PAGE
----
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In HTML5 First Look, author James Williamson introduces the newest HTML specification, providing a high-level overview of HTML5 in its current state, how it differs from HTML 4, the current level of support in various browsers and mobile devices, and how the specification might evolve in the future. Exercise files accompany the course.
One of the challenges in building web applications is that occasionally your users will be offline, leaving them without a way to access and use the application. Now, that's precisely the thing that the Offline Web Applications section of the HTML5 specification is designed to address. The Offline Web Applications API, or as it's more commonly referred to as Offline Applications, instructs the browser or device to store a version of the application in the user's cache, so that when the user is offline, the application can still be interacted with.
Once that connectivity is restored, you could update information on the server or update the application with any newer data that the user has inputted. Now, for example, you could build a Contacts application that stores the client's contacts, like phone numbers and things like that, in the cloud. If the application was offline, cached versions of the contacts could be accessed and the user could still add new contacts to her list. So once the application goes back online, you could trigger the application to sync up, so that newer contacts are either uploaded or downloaded based upon where they were added.
So here is how it works. Now, any web page that's part of the application should contain a reference to a specific type of file called a cache manifest file. This is what it looks like right here, this code. The cache manifest is a text file that contains references to which application resources should be downloaded as being part of that application. Now, I need to mention here that any server hosting this particular site needs to be able to recognize the manifest mime type. You should add this mime type to your server before building offline applications.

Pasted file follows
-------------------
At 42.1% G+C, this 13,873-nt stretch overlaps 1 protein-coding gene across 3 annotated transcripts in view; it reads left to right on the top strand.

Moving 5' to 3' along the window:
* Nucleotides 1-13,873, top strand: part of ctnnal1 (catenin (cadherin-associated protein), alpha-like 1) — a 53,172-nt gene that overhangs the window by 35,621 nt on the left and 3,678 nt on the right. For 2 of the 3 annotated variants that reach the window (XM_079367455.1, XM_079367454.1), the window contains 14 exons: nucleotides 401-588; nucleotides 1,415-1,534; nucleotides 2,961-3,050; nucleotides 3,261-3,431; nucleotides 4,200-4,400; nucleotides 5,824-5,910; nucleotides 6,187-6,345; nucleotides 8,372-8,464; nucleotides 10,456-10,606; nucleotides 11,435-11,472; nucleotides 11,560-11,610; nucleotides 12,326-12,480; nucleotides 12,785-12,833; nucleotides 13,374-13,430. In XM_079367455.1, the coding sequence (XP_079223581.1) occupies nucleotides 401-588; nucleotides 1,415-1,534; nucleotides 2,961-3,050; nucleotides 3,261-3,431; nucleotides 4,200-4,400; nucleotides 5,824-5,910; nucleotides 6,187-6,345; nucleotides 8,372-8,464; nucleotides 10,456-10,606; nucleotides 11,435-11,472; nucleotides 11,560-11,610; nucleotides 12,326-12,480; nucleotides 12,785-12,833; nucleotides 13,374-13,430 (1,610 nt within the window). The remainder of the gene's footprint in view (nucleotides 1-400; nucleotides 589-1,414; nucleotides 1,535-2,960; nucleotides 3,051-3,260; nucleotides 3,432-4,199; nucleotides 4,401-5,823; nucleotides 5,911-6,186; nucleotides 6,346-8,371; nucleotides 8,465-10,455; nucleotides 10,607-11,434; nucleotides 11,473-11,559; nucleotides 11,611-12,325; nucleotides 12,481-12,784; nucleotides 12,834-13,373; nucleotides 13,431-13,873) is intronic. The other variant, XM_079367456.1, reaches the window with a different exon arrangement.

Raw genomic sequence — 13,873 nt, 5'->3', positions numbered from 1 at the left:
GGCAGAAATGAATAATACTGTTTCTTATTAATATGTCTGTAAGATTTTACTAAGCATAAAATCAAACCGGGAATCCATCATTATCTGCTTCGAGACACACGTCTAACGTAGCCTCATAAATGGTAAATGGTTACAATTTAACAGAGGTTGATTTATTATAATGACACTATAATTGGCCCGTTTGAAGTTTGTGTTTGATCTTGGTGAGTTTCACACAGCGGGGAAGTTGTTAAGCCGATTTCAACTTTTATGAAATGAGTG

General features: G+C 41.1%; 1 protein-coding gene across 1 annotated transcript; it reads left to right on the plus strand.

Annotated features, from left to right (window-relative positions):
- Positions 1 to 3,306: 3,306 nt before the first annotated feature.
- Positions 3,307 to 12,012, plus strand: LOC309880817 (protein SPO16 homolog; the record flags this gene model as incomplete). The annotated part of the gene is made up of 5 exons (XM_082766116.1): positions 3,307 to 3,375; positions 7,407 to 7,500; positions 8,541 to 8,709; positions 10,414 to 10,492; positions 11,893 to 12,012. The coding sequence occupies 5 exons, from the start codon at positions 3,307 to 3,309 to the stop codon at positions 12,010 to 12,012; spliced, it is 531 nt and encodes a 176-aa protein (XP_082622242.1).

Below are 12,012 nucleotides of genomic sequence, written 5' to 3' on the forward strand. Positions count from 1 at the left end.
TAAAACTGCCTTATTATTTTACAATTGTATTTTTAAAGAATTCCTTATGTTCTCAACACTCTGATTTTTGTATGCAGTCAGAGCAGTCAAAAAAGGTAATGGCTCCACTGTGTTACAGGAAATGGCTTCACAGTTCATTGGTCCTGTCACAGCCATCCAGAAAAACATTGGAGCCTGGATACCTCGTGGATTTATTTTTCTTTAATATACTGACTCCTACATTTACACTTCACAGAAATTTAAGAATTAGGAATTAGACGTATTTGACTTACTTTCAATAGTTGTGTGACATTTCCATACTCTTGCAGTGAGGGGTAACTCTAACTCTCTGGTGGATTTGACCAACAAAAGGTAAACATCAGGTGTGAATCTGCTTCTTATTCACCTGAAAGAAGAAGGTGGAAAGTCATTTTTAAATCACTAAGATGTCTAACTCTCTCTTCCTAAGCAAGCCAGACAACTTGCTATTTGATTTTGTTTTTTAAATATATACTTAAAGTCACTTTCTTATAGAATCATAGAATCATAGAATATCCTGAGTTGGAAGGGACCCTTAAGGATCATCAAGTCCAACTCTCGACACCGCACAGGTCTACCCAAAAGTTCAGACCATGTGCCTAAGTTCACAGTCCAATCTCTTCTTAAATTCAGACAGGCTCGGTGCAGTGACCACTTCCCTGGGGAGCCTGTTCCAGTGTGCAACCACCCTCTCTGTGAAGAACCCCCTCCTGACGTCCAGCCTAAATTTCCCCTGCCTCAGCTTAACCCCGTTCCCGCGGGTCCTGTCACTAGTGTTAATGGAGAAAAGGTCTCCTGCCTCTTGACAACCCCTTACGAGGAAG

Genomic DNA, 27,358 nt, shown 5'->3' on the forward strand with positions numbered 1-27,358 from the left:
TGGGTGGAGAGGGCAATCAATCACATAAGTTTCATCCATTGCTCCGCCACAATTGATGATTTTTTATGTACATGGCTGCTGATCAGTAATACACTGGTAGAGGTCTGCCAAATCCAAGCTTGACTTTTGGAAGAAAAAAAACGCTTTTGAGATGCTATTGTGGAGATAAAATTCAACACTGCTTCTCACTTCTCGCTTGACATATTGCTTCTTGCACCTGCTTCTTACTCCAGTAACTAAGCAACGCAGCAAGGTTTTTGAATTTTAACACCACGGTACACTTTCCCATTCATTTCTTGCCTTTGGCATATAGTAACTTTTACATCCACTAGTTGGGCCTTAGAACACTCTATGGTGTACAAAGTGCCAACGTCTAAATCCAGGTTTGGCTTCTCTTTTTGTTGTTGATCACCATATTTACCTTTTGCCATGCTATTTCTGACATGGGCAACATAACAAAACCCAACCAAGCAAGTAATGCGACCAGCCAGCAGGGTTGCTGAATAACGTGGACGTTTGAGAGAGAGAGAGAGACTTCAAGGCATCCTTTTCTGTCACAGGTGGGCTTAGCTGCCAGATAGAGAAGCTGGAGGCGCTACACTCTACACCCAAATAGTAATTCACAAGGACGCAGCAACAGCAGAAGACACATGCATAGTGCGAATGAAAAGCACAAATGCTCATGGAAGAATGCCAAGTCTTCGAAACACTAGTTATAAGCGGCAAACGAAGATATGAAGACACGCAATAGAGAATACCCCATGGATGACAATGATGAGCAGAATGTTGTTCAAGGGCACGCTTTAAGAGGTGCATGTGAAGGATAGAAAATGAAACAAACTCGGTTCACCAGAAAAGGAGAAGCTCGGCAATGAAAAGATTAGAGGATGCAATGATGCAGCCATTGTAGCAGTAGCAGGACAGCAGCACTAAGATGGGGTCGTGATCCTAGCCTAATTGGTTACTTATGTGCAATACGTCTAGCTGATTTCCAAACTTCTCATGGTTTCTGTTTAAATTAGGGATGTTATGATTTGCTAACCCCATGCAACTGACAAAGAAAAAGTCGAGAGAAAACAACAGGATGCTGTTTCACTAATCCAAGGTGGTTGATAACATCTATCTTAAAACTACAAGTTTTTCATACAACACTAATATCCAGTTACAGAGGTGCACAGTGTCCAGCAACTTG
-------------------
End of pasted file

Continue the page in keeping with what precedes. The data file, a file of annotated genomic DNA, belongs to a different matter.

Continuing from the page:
Now, your browser is then going to use the reference to the cache manifest and create an application cache specifically for its resources that's separate from the browser cache. As long as this appcache or application cache exists, any page referencing this cache manifest will be added to its appcache. Now, inside the cache manifest, you'll list any and all resources necessary for the application to function offline. This could be HTML files, images, external scripts or even external styles.
So what's a header? Well, we have three flavors of headers available to us in cache manifest: Cache, Network and Fallback. Let's take a look at a slightly more complex manifest. So here, notice that we're using a couple of headers. The Cache header tells the browser that all resources listed after it are explicit and should be added to the application cache. The Network header creates references to what is known as the online white list. Items listed here are not cached and the device is instructed to bypass references to this resource in the cache and always try to access them online.
Now, there's something really important here about the explicit reference in the cache as well. If it's listed in the Cache header, like these are, essentially you're telling the device or browser "Always use these, don't bother to check to see if they're newer ones." And that means that when people visit your site again, they're going to see the files from their cache instead of what you have on the server, and if you're not updating them all the time, that's fine, but we'll talk a little bit later on how to deal with newer content. Now, let's take a look at a manifest that specifies Fallback content. So here we have a much more complicated cache manifest.